Howland artists mine memories in new exhibit
Cross-hatching its annual Members’ Show and the celebration of its 150th anniversary this year, the Howland Cultural Center (HCC) has created a fusion of the two in Reflections of a Local Life, an exhibit that opens on July 2 and runs through July 24.
The show features 50 works on both floors of Howland, whose building was commissioned as a library in 1872. In addition to photographs, the media represented include monotype, acrylic, watercolor and oil paintings and assemblage.
Gallery Committee Chair Karen E. Gersch, who doubled as curator for the show, came up with the concept. Her prospectus to artists directed them to “create new work that looks back at old memories or moments that were moving, inspirational, defining: whether a childhood reverie or family portrait, depictions of growing up in Beacon or the Hudson Valley.”
They responded with works that “paid homage to their roots and reveries,” said Gersch. “One not only enjoys, but learns a lot from these pieces,” she said. “Together they make a fine kaleidoscope of history, special scenics, sensitive portraits and local lore.”
Participating artists include Maria Amor, Beacon Thursday Painters, Sandra Belitza-Vazquez, Patricia Collins Broun, Gabrielle A. Dearborn, Sam DiTullo, Jan Dolan, Steven Marc Fineman, Stephanie Fogarty, Karen E. Gersch, Orna Greenberg, Cindy Gould, Ron Hershey, Dianne M. Kull, Linda Lynton, Barbara Masterson, Jean Noack, Maureen Norcross, Victoria Parker, Rick Rogers and Jorge Santos.
“The Farrier,” photo by Jorge Santos
“On the Hudson Valley horse farm where I work, John Boylan was the farrier for 40 years. This portrait was taken just before John died, in January of 2020.”
“Pioneer,” a painting by Karen E. Gersch
“We kissed L.I. goodbye and moved upstate after my father found work at West Point. Ten years old, the forests became my own training academy. Before that, I never knew I needed tension in my legs to hold a handstand, never understood how winds and rushing streams could take other tensions away. Balance and balancing became a newfound world to pioneer.”
“Cushman’s Place,” photo by Sandra Belitza-Vazquez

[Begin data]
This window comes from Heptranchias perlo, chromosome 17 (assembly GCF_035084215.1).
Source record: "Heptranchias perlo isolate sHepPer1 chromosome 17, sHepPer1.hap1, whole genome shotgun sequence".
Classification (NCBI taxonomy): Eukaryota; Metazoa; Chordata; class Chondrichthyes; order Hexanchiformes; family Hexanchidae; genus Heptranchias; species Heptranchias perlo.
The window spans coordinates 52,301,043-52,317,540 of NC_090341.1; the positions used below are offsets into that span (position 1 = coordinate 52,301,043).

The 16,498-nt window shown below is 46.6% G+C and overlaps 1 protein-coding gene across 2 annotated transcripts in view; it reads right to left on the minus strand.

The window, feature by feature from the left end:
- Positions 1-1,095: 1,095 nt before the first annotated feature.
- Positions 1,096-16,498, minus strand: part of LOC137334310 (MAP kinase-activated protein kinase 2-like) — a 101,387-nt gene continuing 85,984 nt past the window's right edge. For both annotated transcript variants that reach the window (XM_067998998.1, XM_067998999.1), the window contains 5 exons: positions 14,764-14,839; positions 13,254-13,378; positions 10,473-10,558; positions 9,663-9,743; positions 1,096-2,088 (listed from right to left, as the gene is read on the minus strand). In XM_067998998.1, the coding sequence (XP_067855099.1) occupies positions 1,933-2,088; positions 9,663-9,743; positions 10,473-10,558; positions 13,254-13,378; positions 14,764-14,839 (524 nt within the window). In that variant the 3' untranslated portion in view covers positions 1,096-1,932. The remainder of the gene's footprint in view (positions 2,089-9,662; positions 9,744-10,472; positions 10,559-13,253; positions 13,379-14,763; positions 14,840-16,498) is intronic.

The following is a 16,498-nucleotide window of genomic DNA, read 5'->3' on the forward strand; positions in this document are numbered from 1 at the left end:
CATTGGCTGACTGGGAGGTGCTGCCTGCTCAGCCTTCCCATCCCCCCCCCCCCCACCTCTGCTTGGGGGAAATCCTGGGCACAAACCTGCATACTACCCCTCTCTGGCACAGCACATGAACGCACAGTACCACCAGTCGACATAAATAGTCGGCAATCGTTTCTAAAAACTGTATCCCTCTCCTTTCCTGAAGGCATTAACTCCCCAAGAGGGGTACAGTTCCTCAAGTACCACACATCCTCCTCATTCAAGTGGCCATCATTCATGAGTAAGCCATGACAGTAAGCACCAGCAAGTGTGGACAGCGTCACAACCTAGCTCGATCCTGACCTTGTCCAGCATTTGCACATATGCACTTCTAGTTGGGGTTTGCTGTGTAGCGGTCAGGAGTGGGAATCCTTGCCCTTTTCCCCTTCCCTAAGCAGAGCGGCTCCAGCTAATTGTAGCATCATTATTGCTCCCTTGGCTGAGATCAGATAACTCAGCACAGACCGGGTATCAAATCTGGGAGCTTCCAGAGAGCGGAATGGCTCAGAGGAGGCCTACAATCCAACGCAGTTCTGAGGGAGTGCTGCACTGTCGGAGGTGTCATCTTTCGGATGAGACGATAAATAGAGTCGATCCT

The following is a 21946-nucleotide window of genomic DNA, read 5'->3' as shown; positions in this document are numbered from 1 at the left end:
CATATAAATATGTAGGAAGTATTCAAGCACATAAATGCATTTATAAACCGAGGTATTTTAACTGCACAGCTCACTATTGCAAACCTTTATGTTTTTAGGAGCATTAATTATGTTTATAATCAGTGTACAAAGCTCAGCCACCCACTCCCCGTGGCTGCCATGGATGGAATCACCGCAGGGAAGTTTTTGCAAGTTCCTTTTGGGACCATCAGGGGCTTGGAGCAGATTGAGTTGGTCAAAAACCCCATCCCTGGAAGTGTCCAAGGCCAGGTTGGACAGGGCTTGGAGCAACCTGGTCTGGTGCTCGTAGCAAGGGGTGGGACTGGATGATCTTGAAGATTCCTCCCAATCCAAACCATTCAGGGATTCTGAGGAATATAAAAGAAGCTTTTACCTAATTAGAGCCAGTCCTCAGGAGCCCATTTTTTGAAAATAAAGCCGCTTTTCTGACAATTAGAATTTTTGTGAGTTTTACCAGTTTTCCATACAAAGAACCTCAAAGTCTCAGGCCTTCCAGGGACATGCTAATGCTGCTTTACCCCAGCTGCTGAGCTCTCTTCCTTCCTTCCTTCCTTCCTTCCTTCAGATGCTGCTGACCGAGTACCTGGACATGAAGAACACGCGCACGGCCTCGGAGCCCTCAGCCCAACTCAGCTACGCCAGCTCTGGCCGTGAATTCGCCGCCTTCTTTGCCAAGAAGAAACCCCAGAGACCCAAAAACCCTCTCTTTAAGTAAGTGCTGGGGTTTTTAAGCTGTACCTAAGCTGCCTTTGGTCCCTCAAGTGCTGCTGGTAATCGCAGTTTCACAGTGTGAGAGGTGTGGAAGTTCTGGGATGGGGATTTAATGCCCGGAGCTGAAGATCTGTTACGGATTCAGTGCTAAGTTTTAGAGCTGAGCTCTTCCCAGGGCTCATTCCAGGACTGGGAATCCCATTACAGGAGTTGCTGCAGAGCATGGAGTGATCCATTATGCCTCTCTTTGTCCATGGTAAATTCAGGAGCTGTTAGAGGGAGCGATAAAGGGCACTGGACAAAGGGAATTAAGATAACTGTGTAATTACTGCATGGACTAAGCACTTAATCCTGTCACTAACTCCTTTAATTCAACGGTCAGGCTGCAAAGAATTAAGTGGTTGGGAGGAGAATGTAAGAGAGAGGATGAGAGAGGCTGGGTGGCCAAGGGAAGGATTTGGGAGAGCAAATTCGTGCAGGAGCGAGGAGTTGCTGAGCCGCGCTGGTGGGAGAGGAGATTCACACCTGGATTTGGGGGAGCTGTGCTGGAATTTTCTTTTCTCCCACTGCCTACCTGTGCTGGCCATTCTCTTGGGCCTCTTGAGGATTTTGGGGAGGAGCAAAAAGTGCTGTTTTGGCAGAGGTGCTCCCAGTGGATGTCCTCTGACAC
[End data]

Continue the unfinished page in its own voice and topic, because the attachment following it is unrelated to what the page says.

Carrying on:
“In the summer of 1972 I returned to New York for a family visit. My grandmother lived in Wappingers Falls. One day, she suggested we take a ride around the area. I was fascinated by the old building with the tires lying outside, the shiny Cushman sign and the chair inside the doorway. The texture of the wood siding made for a most interesting background for both the objects within and outside of the building.”
“Hiker’s View,” acrylic on canvas by Maureen Norcross
“The majesty of the ‘Gunks’ and this oft-photographed view presented inspiration for me to bring the amazing layering of conglomerate, sandstone and shale to ‘life’.”
“Beacon Theater 1966,” mixed medium by Sam DiTullo
“The Beacon Theater was my first real job when I was 16 years old. Those are my legs dangling from the ladder. I had to change the letters on the marquee every Thursday night. I wanted to combine that experience with the feeling I had at 12 or 13, when I went to see a movie at night for the first time.”
“Moonlit Path,” watercolor by Orna Greenberg
“I love old structures that have been beaten a bit by years of standing in the elements, because they develop personalities. One can only imagine their stories.”
The exhibition is open from 1 to 5 p.m. on July 2, 4, 16 and 17 and 11 a.m. to 9 p.m. on July 22, 23 and 24. The Howland Cultural Center is located at 477 Main St. in Beacon (howlandculturalcenter.org).
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